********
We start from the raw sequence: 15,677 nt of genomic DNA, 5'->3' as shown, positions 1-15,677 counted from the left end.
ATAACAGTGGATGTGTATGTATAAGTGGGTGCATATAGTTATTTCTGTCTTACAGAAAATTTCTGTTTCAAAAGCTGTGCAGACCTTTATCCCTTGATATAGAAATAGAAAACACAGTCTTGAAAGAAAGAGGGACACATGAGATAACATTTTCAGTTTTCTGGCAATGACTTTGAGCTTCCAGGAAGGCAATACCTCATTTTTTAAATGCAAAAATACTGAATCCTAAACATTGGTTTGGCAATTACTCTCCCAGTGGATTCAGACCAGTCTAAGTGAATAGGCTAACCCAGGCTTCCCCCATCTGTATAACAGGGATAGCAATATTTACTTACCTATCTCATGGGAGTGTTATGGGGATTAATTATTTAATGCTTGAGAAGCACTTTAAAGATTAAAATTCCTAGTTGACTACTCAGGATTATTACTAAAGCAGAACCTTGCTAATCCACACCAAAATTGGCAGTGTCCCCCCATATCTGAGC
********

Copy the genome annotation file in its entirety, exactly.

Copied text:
We start from the raw sequence: 15,677 nt of genomic DNA, 5'->3' as shown, positions 1-15,677 counted from the left end.
ATAACAGTGGATGTGTATGTATAAGTGGGTGCATATAGTTATTTCTGTCTTACAGAAAATTTCTGTTTCAAAAGCTGTGCAGACCTTTATCCCTTGATATAGAAATAGAAAACACAGTCTTGAAAGAAAGAGGGACACATGAGATAACATTTTCAGTTTTCTGGCAATGACTTTGAGCTTCCAGGAAGGCAATACCTCATTTTTTAAATGCAAAAATACTGAATCCTAAACATTGGTTTGGCAATTACTCTCCCAGTGGATTCAGACCAGTCTAAGTGAATAGGCTAACCCAGGCTTCCCCCATCTGTATAACAGGGATAGCAATATTTACTTACCTATCTCATGGGAGTGTTATGGGGATTAATTATTTAATGCTTGAGAAGCACTTTAAAGATTAAAATTCCTAGTTGACTACTCAGGATTATTACTAAAGCAGAACCTTGCTAATCCACACCAAAATTGGCAGTGTCCCCCCATATCTGAGC